for every integer p from 0 to n+1
if primeBooleans[p] = true
primeList ← append(primeList, p)
return primeList

Go has exactly such a function append(), which takes a slice as well as a variable (of the type corresponding to the slice) and adds this variable to the end of the slice, returning the resulting slice. We use this function to implement ListPrimes() as follows, in which we declare our array of primes primeList to have length 0 and then append to it every time we encounter a prime.

func ListPrimes(n int) []int {
primeList := make([]int, 0)
primeBooleans := SieveOfEratosthenes(n) // remember: primeBooleans will have length n+1

//range over primeBooleans, and append p to primeList if p is prime
for p := 0; p < n+1; p++ {
if primeBooleans[p] == true {
primeList = append(primeList, p)
}
}

return primeList
}
Note: ListPrimes() illustrates a general theme of programming with slices, which is that if we don’t know in advance how long a slice needs to be, we can initiate the slice to have length 0 and append to it each time we need to add an element to the list.

We will also apply the shorthand that we learned in the previous lesson to range over element of primeBooleans in ListPrimes().

func ListPrimes(n int) []int {
primeList := make([]int, 0)
primeBooleans := SieveOfEratosthenes(n) // remember: primeBooleans will have length n+1

//range over primeBooleans, and append p to primeList if p is prime
for p := range primeBooleans {
if primeBooleans[p] == true {
primeList = append(primeList, p)
}
}

return primeList
}

We can now call ListPrimes() within func main() to ensure that it works. The following code should print 2 3 5 7 11 to the console when we compile and run main.go.

func main() {
fmt.Println("Primes and arrays.")

primeList := ListPrimes(11)
fmt.Println(primeList)
}

### Timing the two prime finding algorithms

Now that we have implemented two prime finding algorithms, we should time them as we did when comparing our GCD algorithms in the preceding lesson. We can time the two functions for a given n (which we set equal to 1,000,000) by updating func main() as well as the import statements for main.go as follows.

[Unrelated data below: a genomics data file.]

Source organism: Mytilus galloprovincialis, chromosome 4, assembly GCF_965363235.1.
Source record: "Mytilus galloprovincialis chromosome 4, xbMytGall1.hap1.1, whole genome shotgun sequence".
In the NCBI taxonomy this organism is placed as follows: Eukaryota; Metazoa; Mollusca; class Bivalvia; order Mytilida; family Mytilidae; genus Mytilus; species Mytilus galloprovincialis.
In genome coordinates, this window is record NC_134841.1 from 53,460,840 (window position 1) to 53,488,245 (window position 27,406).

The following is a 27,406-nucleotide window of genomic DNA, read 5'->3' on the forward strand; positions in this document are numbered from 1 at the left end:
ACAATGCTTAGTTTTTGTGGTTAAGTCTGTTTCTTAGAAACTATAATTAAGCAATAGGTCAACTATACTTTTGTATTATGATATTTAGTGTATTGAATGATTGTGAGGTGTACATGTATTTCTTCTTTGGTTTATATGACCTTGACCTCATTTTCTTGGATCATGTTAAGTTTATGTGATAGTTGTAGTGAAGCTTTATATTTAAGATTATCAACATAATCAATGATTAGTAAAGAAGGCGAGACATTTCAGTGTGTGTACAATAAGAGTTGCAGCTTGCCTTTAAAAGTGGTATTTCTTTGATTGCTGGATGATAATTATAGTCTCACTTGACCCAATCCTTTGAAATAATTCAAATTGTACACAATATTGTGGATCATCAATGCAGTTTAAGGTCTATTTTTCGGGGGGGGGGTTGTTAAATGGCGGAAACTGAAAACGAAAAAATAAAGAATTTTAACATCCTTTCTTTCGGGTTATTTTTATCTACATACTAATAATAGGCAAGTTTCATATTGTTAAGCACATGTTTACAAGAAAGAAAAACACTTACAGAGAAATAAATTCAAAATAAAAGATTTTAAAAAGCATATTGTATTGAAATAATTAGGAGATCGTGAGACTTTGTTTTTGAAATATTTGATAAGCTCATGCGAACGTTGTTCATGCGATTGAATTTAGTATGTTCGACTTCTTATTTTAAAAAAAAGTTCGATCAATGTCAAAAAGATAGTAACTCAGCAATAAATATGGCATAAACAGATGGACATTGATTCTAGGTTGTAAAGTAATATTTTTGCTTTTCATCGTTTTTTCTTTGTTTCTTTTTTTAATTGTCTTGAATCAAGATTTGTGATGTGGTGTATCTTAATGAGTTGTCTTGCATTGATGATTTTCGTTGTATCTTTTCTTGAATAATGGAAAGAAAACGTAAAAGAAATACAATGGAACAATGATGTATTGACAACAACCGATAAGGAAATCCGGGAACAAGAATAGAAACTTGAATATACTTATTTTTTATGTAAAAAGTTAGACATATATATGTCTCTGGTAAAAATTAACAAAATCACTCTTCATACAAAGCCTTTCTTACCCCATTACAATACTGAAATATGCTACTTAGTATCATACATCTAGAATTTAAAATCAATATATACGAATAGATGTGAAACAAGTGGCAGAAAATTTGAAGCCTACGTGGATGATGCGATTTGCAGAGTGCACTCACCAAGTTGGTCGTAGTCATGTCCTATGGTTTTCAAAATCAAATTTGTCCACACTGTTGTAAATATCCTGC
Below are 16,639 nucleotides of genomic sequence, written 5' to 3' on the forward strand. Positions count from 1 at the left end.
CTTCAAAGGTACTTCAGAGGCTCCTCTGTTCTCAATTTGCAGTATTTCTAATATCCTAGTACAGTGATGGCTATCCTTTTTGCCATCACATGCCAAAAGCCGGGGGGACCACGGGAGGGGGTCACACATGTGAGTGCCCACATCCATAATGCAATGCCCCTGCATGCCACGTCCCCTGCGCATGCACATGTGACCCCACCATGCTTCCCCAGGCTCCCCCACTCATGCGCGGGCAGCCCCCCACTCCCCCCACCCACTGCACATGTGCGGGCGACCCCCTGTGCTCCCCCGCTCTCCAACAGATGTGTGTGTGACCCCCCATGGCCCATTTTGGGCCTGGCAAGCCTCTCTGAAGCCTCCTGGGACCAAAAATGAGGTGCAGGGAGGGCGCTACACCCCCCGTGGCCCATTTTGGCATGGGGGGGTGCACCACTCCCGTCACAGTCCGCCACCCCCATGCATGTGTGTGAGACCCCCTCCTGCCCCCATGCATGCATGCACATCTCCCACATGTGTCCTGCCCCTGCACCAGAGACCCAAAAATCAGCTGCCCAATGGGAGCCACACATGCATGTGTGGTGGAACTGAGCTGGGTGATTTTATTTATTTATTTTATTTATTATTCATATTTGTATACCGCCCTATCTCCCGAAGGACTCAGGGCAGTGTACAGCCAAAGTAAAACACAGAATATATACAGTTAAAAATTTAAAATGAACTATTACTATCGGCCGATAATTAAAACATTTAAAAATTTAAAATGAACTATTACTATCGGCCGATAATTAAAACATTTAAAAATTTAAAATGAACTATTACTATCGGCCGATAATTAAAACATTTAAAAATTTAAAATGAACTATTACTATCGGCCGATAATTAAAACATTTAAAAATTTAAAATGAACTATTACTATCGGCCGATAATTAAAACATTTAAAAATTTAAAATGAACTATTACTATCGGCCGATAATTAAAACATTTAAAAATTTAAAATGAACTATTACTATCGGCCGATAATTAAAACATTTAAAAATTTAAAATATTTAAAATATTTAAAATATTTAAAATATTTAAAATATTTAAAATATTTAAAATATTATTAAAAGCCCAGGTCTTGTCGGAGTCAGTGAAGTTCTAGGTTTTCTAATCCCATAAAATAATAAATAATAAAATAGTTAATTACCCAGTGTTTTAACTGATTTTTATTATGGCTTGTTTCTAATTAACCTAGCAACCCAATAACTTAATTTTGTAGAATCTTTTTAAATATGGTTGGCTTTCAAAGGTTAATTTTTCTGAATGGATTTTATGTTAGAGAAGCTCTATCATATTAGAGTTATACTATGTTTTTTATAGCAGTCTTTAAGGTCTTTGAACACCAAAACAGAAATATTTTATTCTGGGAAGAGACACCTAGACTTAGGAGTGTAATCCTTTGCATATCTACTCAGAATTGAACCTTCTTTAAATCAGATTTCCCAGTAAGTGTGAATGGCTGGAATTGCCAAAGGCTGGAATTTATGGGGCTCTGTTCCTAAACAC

package main

import (
"log"
"time"
"math"
)

func main() {
n := 1000000

start := time.Now()
TrivialPrimeFinder(n)
elapsed := time.Since(start)
log.Printf("TrivialPrimeFinder took %s", elapsed)

start2 := time.Now()
SieveOfEratosthenes(n)
elapsed2 := time.Since(start2)
log.Printf("SieveOfEratosthenes took %s", elapsed2)
}
STOP: Compile and run this code, either on your computer or by using the window below. Try changing n to have smaller and larger values. What do you find?

Once again, we see an astonishing speedup over a trivial algorithm provided by a simple mathematical insight. In this case, why that insight even provides an insight is quite subtle. Rather than checking that each integer is prime, we save a great deal of time by crossing off the multiples of known primes. In one subroutine call, for example, we cross off half the integers up to n corresponding to every multiple of 2, without needing to call IsPrime() on all these integers.

After giving you the chance to check your work, we will return once more to the main text and an epilogue, where we reflect on the efficiency of the sieve of Eratosthenes and discuss a modern application that relies on fast algorithms for finding primes.

## Check your work from the code along

We provide autograders in the window below (or via a direct link) allowing you to check your work for the following functions:

• IsPrime()
• TrivialPrimeFinder()
• CrossOffMultiples()
• SieveOfEratosthenes()
• ListPrimes()